Claire led Josephine back to the barn and put her in the loose box. The big black mare nickered, as though she understood that all was not well.

“It seems that we are bound for Paris,” Claire remarked to the echoing barn.

She had never thought about living elsewhere, not even while studying abroad. All roads led back to Baincthun in her mind, with the exception of one tiny dream. Both of her parents had come from the south of France, and she imagined a beautiful mas – a farmhouse – with terra cotta walls and blue shutters to keep out the mistral wind. There would be colorful boutis quilts on the beds, laughter, music … but, again, that was a dream. That idea died with Philippe.

Francois’s valet watched from a distance. How he wished he could tell her his story. He took a halting step toward the barn and then stopped. Mademoiselle Delacroix had no reason to speak with her cousin’s ragged manservant, let alone believe what he might say. There was no point in trying.

So Gilbert Rochambeau turned his face toward the main house and limped away, a fierce determination to help Claire growing in his disgraced gentleman’s heart.

Want your own copy of Through the Opera Glass? Here are the back cover copy and purchasing links:

Author Sharon E. Cathcart took up a challenge in 2012: to write flash fiction and full length short stories based on various prompts. Each story features one or more characters from In The Eye of The Beholder: A Novel of the Phantom of the Opera or its sequel, In The Eye of The Storm.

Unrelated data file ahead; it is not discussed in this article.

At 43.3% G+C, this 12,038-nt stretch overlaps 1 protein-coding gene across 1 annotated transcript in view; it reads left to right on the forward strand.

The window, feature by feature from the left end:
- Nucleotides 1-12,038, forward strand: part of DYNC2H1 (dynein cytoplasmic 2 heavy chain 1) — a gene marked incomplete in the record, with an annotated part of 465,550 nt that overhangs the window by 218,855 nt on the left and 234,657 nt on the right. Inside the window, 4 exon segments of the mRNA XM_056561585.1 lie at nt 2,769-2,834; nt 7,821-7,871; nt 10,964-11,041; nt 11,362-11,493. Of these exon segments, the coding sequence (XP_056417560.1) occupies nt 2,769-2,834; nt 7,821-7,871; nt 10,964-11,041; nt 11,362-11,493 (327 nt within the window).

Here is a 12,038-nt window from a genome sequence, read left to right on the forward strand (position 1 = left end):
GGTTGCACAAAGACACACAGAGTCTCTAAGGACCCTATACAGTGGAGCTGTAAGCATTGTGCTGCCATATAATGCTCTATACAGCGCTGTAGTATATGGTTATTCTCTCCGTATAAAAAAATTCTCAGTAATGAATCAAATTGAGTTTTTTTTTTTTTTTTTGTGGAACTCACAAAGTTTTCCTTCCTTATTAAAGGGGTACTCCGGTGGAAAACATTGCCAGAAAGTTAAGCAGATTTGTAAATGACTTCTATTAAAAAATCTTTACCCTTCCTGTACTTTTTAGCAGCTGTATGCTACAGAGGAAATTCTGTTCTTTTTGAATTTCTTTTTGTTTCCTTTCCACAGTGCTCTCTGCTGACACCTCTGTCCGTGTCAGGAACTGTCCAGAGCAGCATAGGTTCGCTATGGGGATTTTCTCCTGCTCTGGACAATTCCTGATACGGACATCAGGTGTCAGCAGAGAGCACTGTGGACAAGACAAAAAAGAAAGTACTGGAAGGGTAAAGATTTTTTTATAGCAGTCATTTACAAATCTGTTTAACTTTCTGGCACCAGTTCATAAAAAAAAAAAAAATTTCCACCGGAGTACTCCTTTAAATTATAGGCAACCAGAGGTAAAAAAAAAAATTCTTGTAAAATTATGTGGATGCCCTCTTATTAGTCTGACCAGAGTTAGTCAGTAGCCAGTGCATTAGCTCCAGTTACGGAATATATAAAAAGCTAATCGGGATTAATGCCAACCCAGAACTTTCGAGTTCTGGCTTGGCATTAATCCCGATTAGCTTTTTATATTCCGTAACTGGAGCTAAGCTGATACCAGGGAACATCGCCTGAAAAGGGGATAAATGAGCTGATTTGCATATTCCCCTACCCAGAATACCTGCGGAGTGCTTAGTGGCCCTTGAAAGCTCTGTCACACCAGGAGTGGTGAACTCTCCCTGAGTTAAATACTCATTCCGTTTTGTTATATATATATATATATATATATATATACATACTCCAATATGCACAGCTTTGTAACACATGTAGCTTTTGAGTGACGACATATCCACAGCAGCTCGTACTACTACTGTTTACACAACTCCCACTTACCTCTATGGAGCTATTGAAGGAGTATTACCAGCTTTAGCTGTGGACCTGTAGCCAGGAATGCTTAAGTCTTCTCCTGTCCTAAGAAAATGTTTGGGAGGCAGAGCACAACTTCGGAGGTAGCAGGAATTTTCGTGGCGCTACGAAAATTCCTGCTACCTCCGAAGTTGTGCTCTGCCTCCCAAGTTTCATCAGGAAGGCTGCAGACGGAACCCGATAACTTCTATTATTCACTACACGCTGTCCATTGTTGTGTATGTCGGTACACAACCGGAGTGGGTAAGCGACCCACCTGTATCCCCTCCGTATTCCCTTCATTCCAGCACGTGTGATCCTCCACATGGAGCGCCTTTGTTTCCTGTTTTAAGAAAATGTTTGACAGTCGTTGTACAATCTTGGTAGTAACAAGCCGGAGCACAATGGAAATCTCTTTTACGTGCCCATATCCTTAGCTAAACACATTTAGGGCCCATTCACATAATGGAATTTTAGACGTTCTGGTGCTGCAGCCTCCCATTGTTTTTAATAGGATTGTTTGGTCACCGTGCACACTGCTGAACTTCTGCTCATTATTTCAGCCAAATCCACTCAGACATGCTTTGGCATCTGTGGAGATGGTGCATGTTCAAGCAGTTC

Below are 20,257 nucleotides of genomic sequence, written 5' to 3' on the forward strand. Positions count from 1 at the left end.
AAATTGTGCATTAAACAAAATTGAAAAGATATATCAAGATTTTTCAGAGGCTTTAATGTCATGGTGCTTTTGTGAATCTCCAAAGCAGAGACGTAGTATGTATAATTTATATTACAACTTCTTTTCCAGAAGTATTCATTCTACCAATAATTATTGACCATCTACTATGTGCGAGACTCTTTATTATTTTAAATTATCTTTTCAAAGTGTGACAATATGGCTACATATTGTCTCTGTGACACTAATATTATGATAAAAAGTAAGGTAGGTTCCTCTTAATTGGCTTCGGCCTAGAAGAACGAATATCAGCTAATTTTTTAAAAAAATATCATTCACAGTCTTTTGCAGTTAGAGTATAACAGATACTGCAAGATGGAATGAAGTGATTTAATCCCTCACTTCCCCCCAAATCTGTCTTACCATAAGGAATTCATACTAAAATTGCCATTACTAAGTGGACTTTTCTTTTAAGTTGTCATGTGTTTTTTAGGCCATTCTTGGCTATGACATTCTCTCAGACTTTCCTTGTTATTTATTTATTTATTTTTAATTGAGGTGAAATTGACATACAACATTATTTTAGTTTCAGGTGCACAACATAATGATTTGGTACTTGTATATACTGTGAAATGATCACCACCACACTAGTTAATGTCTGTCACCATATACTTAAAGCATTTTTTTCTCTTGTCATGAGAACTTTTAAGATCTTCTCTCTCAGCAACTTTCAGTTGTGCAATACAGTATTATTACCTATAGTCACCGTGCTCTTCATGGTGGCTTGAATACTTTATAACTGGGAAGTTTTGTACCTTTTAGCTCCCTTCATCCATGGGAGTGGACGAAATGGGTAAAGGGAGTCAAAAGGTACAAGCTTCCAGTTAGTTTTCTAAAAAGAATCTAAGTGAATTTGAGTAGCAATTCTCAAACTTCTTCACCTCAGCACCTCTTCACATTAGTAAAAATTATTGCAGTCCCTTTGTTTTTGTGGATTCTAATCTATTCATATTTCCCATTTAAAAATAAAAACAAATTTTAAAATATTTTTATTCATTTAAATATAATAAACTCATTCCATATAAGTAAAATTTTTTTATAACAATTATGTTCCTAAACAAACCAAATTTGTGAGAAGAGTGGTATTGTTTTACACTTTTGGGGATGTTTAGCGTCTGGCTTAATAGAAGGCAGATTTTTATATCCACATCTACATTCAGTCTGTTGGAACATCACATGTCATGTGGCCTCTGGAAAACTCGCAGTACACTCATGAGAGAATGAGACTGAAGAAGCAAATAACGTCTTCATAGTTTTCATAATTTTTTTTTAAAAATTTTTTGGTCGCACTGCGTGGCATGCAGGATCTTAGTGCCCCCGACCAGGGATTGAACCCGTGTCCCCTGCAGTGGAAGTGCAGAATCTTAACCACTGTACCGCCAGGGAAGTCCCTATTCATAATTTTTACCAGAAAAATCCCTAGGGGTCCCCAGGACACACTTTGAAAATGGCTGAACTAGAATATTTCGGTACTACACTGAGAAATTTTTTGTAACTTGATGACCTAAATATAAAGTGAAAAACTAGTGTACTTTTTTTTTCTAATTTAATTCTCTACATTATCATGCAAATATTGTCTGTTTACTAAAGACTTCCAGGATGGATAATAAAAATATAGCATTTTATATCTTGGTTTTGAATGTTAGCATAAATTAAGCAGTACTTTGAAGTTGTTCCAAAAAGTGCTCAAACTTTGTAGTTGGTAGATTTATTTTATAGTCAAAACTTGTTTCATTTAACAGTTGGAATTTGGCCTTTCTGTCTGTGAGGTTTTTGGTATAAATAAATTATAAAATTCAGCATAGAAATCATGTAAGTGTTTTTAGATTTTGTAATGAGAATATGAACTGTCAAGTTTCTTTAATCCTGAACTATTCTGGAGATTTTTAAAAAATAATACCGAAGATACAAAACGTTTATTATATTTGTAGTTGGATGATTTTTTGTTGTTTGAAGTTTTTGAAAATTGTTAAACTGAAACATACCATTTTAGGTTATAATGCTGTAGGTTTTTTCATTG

Brimming with historical detail, the stories in this collection range in place and time from 19th Century Persia to post-World War II San Francisco.

Through the Opera Glass is the 2014 runner-up for “Best Short Story Collection” in the eFestival of Words Independent Book Awards.

Amazon (click on this link to be taken automatically to the site for your country)

Apple Books

Barnes & Noble

Chapters Indigo (Canada)

FNAC (France)

Kobobooks (available for 2400 SuperPoints if you are part of the program)

Love’s Sweet Arrow

Mondadori (Italy)

Overdrive (via your local library)





Closure of One Thousand Words+

1000Hi, everyone. I received the sad news today that one of my earliest promotion partners, Australian agency One Thousand Words+, is closing their doors. From their e-mail: